'A step in the wrong direction': United States utility-scale solar deployment fell 53% in Q2
- US utility-scale solar installments in Q2 2022 were down 53% year-on-year as policy headwinds and trade concerns affected growth and raised the stockpile of postponed projects, a new report has actually disclosed.
The industry mounted 41 solar projects in the nation with a total capacity of 1,575 MW during the quarter, suggesting solar deployment throughout the first half of 2022 was 25% less than H1 2021, according to the research study from trade body the American Clean Power Association (ACP).
It claimed that headwinds impacting renewables growth include product costs, pandemic-related delays, supply chain concerns and increased operating costs.
US utility-scale clean power deployment in Q2 was down 55% year-on-year to 3,188 MW.
" We have actually been cautioning regarding the storm of policy and also economic headwinds the clean power industry is dealing with, as well as this is an action in the wrong direction," stated Heather Zichal, CEO at ACP.
" Congressional inaction and uncertainty on long-term tax policy, tariff and also trade limitations, and also transmission constraints all impact the demand for clean energy each time when we require to be quickly scaling up development."
The report noted that the availability of solar modules has significantly delayed project schedules adhering to the Division of Commerce's decision to explore obligation circumventions claims.
With virtually 21GW of solar projects currently delayed in the US, the ACP said much of this is a straight result of "misguided trade activities".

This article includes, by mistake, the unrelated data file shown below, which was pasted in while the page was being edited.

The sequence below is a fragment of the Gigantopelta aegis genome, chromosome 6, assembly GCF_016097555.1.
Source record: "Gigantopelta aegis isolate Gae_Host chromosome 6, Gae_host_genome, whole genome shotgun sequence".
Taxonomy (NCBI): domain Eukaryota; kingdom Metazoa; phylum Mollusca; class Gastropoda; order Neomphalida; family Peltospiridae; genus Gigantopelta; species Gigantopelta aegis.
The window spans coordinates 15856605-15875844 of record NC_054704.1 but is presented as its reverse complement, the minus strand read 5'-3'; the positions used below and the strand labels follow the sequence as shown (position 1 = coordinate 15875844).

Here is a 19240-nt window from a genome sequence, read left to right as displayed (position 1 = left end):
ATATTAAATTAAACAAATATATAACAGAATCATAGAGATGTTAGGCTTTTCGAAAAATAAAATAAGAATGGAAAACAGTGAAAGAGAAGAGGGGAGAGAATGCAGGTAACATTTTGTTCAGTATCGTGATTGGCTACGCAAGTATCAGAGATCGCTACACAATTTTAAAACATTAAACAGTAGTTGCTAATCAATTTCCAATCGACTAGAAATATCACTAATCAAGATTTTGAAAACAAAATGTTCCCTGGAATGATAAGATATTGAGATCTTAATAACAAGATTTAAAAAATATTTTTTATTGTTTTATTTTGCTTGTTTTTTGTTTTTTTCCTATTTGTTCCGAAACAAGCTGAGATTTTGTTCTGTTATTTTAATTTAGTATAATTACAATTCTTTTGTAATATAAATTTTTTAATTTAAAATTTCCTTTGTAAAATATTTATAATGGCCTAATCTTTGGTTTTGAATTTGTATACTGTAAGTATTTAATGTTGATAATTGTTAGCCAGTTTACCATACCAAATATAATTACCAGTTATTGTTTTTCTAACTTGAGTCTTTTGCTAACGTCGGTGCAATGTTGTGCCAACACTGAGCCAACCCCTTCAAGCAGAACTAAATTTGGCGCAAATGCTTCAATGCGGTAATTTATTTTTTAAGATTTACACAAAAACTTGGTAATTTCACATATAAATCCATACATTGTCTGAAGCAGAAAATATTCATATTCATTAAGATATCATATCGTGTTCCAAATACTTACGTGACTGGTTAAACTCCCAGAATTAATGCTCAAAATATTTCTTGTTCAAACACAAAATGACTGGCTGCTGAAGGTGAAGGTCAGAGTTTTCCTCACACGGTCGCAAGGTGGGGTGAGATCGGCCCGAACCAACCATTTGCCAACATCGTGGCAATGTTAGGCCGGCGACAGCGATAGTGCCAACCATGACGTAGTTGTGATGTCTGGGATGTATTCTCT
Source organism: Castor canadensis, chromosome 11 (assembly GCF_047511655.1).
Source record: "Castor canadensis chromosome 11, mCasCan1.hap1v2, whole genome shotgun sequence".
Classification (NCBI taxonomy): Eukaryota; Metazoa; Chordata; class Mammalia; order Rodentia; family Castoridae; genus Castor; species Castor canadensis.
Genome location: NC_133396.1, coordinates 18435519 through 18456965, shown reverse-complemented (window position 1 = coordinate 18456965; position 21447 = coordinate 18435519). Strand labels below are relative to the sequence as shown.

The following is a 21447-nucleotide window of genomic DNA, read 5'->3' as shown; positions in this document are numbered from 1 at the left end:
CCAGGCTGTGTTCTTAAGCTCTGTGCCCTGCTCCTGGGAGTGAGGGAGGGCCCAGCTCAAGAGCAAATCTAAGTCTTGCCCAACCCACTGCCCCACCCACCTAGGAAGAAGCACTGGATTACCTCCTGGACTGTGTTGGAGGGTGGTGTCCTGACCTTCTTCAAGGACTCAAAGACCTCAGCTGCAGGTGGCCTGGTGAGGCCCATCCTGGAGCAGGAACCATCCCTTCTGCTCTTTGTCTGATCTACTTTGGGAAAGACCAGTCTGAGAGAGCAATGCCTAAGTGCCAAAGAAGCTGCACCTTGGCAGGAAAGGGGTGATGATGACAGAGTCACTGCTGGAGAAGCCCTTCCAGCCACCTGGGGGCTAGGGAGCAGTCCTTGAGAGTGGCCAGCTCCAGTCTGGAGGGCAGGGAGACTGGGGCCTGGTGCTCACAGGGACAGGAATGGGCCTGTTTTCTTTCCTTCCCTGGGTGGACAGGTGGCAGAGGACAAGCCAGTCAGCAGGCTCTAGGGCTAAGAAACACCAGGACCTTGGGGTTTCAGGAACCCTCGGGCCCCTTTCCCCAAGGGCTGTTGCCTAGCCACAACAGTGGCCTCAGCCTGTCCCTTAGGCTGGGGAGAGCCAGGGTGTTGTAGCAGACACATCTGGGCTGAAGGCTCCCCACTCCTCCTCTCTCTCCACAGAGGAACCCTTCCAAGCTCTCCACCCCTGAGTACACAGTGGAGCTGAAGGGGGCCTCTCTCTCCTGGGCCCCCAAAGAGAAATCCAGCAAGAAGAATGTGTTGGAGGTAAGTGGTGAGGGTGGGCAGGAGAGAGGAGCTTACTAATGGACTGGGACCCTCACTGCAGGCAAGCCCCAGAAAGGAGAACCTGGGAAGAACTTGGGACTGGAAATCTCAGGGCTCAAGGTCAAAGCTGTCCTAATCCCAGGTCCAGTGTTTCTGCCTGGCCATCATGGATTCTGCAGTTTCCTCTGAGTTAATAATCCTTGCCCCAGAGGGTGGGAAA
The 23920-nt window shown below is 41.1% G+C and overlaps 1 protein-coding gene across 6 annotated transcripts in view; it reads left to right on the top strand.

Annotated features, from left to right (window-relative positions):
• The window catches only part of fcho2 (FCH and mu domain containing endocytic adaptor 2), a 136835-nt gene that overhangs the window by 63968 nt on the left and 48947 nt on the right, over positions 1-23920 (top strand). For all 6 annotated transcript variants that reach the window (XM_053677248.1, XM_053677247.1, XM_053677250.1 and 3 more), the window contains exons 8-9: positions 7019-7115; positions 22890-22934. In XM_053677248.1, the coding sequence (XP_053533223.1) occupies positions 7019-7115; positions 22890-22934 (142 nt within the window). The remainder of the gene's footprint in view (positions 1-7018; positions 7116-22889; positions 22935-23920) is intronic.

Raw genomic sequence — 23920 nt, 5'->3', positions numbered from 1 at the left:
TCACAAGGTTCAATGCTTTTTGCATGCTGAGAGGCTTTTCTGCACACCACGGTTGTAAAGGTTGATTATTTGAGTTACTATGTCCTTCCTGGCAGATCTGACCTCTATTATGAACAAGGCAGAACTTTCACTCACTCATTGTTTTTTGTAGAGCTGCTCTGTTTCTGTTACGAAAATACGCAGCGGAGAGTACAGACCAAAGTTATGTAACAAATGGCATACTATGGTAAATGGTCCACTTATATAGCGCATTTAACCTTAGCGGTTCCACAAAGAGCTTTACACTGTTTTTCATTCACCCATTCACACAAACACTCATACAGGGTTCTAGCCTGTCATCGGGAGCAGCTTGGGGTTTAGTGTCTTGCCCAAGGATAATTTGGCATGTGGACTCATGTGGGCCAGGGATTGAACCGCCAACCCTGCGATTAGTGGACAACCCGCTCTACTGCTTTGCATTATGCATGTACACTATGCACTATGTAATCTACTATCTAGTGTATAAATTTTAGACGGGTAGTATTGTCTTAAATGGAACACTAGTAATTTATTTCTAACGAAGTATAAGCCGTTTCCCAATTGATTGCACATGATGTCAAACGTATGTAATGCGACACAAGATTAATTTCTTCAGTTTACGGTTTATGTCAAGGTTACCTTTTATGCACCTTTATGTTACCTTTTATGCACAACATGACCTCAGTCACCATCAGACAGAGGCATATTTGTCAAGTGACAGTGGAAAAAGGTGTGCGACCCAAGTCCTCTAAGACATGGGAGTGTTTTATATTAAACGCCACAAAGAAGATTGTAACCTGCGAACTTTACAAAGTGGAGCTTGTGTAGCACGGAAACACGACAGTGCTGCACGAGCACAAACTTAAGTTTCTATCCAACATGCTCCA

Solar module imports into the US fell earlier this year amidst the hazard of possible retroactive tariffs stemming from Commerce's examination, which began in March. Because of this, President Joe Biden has because waived tariffs on solar imports from 4 Southeast Oriental countries for 2 years.
Despite regulative headwinds, the ACP report keeps in mind that solar remains to be the leading modern technology in the United States's clean energy pipeline, with 22,765 MW of solar capacity under construction and also 50,938 MW in innovative development.
Texas is the top solar development state in the country, with 14,117 MW in the pipeline, adhered to by California (7,679 MW) and Indiana (6,325 MW).
The report revealed that the developer with the most solar capacity in its pipeline is NextEra Energy, followed by Invenergy.
ACP claimed a brilliant place was the rise in clean power procurement, as renewables power purchase agreements in Q2 2022 completed 8,502 MW, a 27% boost year-on-year.